The extra demand on wireless broadband networks during COVID-19

April 21, 2020

A firefighter holding a radio while standing near a fire truck

Social distancing during the COVID-19 pandemic means we all have to find innovative ways to communicate with one another. Grandparents in assisted living facilities are using tablets to video chat with their families who are no longer allowed to visit. Parents and other adults teleworking from home spend hours collaborating on conference calls and on shared video platforms, while kids stream video online during distance learning. The stay at home order has exponentially increased traffic volumes on wireless broadband networks.

Do you know who else relies on wireless broadband networks? First responders, health care workers, people who answer emergency hotlines…basically anyone out there who is working to help the rest of us stay safe and healthy. These essential frontline workers need wireless broadband to complete mission-critical business. But there are now some congestion issues because so many people are trying to connect to their wireless devices all at the same time. On a daily basis nationwide, Verizon is connecting over twice the number of calls made on Mother’s Day, which is traditionally the highest call-traffic day of the year. With all that extra call volume, first responders need to have a dependable way of communicating.

Fortunately, both Verizon and AT&T have a space on their networks dedicated specifically for use by our nation’s public safety responders to ensure they are not competing for the same network space that the general public is communicating over. By using these dedicated networks, first responders and emergency operations centers are able to communicate seamlessly on the front lines without having to compete for the same commercial networks and applications that the general public uses.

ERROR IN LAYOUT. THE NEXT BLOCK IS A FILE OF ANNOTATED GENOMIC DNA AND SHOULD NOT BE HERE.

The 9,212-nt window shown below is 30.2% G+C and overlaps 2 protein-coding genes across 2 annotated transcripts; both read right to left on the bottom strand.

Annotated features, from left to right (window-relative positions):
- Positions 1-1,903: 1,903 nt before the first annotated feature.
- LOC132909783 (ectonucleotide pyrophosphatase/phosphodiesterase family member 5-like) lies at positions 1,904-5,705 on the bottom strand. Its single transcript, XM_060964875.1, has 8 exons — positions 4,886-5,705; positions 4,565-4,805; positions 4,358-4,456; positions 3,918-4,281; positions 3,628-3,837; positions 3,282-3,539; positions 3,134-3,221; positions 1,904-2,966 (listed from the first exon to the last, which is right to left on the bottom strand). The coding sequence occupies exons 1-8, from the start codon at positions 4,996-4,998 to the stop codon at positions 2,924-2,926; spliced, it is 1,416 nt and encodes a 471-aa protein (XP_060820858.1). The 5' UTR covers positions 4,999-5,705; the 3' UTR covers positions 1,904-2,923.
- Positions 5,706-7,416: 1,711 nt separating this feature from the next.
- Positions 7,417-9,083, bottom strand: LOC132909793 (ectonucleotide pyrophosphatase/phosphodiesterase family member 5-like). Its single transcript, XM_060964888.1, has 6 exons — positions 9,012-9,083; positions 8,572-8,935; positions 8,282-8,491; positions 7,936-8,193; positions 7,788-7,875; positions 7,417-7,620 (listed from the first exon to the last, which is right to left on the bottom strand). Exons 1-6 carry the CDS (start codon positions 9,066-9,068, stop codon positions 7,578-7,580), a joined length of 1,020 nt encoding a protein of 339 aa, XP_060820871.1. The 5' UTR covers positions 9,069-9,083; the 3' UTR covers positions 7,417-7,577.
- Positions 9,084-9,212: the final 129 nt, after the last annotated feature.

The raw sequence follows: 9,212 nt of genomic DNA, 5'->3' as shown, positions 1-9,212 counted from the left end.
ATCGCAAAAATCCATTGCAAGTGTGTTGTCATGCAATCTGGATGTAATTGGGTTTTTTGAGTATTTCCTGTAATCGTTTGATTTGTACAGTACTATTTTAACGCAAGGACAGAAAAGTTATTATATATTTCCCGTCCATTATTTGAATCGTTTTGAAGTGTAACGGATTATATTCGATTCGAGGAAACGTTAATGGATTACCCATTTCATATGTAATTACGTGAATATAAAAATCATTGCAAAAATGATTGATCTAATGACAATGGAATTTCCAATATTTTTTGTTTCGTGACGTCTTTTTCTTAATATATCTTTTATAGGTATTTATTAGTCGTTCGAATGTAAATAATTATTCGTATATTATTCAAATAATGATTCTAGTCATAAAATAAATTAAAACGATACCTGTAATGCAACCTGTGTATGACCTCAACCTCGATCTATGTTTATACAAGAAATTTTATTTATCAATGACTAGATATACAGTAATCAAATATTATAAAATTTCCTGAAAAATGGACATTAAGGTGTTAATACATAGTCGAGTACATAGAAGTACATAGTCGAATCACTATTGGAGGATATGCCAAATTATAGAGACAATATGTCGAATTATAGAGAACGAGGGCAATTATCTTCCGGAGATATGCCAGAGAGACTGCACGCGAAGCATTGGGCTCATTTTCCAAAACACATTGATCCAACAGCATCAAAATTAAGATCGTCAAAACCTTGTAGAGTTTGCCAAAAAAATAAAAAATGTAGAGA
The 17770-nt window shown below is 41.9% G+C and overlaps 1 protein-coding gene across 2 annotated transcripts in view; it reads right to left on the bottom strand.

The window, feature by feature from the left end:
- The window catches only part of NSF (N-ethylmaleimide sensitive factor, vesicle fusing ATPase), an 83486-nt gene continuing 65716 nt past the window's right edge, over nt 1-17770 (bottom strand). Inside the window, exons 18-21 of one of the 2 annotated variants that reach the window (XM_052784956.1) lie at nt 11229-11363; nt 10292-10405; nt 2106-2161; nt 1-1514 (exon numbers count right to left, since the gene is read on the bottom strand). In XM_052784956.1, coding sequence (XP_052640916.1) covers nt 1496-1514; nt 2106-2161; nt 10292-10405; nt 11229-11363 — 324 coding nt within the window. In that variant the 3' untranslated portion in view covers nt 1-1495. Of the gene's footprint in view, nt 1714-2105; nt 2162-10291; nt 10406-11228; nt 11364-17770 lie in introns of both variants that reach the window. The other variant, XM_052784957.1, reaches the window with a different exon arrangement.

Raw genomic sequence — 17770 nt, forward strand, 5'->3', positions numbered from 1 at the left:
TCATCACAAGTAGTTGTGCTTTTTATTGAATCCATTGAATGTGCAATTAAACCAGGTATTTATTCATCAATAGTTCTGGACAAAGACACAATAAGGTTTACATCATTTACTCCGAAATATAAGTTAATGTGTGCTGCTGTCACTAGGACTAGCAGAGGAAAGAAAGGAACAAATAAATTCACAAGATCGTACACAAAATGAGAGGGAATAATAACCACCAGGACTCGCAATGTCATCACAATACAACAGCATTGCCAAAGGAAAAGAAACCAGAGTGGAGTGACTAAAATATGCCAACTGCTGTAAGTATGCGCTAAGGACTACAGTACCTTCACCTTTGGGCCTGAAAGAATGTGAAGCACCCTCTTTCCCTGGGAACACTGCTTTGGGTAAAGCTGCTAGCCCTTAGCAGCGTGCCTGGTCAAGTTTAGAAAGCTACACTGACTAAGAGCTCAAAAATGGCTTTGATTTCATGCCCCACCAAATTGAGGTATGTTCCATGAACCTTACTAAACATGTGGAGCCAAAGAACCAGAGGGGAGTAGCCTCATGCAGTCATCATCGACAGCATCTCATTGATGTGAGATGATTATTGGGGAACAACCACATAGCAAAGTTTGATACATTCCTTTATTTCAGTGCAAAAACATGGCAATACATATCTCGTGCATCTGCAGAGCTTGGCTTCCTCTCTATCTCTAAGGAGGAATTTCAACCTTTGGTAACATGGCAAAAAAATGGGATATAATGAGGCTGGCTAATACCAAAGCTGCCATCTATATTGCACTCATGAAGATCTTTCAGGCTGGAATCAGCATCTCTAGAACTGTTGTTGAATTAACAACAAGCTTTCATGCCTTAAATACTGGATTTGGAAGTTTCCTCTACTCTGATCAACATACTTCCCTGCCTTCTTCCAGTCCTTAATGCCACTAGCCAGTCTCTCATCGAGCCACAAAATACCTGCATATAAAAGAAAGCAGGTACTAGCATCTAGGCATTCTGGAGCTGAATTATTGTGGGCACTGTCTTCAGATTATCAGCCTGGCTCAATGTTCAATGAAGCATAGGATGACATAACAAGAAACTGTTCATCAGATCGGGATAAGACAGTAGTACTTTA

Verizon Response Teams (VRTs) help local, state and federal public safety agencies stay prepared and connected. A VRT was recently dispatched to northern Minnesota, where they’re consulting with emergency managers about providing added wireless broadband coverage for increased communication capacity for alternate care facility locations, such as auxiliary hospitals, that will be set up to provide extra medical space as hospitals become overcrowded with COVID-19 patients.

Similarly, AT&T has been supporting continuity of operations during the COVID-19 pandemic for cities such as St. Paul, where the mayor’s office, emergency operations center, and first responders can all depend on clear voice and data connectivity because they have subscribed to a special public safety network offered by FirstNet, built with AT&T. FirstNet is a public-private partnership between the federal government and AT&T, the need for which was identified in the days following the September 11, 2001 terrorist attacks.

Yes, the stay-at-home orders that help keep us safe from COVID-19 have resulted in a huge rise in wireless broadband traffic, but solutions are being put in place to help first responders mitigate that effect.